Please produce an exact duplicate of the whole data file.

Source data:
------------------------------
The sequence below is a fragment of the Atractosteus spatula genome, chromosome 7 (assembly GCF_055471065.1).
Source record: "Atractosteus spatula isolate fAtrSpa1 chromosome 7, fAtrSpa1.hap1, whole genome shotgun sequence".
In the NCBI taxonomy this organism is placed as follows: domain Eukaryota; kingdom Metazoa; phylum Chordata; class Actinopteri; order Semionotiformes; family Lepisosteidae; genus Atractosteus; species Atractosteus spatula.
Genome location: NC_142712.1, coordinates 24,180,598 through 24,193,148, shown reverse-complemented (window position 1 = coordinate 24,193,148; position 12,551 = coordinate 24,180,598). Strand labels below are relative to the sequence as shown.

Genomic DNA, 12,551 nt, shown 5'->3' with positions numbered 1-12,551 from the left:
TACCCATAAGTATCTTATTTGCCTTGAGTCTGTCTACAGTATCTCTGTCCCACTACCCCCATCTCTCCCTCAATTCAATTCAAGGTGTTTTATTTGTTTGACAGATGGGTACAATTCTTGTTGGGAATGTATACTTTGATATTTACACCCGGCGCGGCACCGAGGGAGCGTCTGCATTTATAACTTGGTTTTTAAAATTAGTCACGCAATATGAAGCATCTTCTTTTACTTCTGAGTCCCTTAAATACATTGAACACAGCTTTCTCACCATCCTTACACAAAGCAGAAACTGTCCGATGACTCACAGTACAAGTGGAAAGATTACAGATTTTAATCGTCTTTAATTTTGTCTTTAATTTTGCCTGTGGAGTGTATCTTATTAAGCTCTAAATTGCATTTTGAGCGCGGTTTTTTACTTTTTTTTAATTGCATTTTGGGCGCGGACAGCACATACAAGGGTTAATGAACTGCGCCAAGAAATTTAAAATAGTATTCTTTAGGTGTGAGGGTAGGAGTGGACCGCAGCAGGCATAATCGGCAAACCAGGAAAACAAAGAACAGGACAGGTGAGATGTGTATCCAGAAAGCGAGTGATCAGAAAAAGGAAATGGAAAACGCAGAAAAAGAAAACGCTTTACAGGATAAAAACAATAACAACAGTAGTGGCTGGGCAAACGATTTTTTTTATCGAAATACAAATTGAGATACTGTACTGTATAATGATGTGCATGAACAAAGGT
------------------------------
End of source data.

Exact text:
The sequence below is a fragment of the Atractosteus spatula genome, chromosome 7 (assembly GCF_055471065.1).
Source record: "Atractosteus spatula isolate fAtrSpa1 chromosome 7, fAtrSpa1.hap1, whole genome shotgun sequence".
In the NCBI taxonomy this organism is placed as follows: domain Eukaryota; kingdom Metazoa; phylum Chordata; class Actinopteri; order Semionotiformes; family Lepisosteidae; genus Atractosteus; species Atractosteus spatula.
Genome location: NC_142712.1, coordinates 24,180,598 through 24,193,148, shown reverse-complemented (window position 1 = coordinate 24,193,148; position 12,551 = coordinate 24,180,598). Strand labels below are relative to the sequence as shown.

Genomic DNA, 12,551 nt, shown 5'->3' with positions numbered 1-12,551 from the left:
TACCCATAAGTATCTTATTTGCCTTGAGTCTGTCTACAGTATCTCTGTCCCACTACCCCCATCTCTCCCTCAATTCAATTCAAGGTGTTTTATTTGTTTGACAGATGGGTACAATTCTTGTTGGGAATGTATACTTTGATATTTACACCCGGCGCGGCACCGAGGGAGCGTCTGCATTTATAACTTGGTTTTTAAAATTAGTCACGCAATATGAAGCATCTTCTTTTACTTCTGAGTCCCTTAAATACATTGAACACAGCTTTCTCACCATCCTTACACAAAGCAGAAACTGTCCGATGACTCACAGTACAAGTGGAAAGATTACAGATTTTAATCGTCTTTAATTTTGTCTTTAATTTTGCCTGTGGAGTGTATCTTATTAAGCTCTAAATTGCATTTTGAGCGCGGTTTTTTACTTTTTTTTAATTGCATTTTGGGCGCGGACAGCACATACAAGGGTTAATGAACTGCGCCAAGAAATTTAAAATAGTATTCTTTAGGTGTGAGGGTAGGAGTGGACCGCAGCAGGCATAATCGGCAAACCAGGAAAACAAAGAACAGGACAGGTGAGATGTGTATCCAGAAAGCGAGTGATCAGAAAAAGGAAATGGAAAACGCAGAAAAAGAAAACGCTTTACAGGATAAAAACAATAACAACAGTAGTGGCTGGGCAAACGATTTTTTTTATCGAAATACAAATTGAGATACTGTACTGTATAATGATGTGCATGAACAAAGGT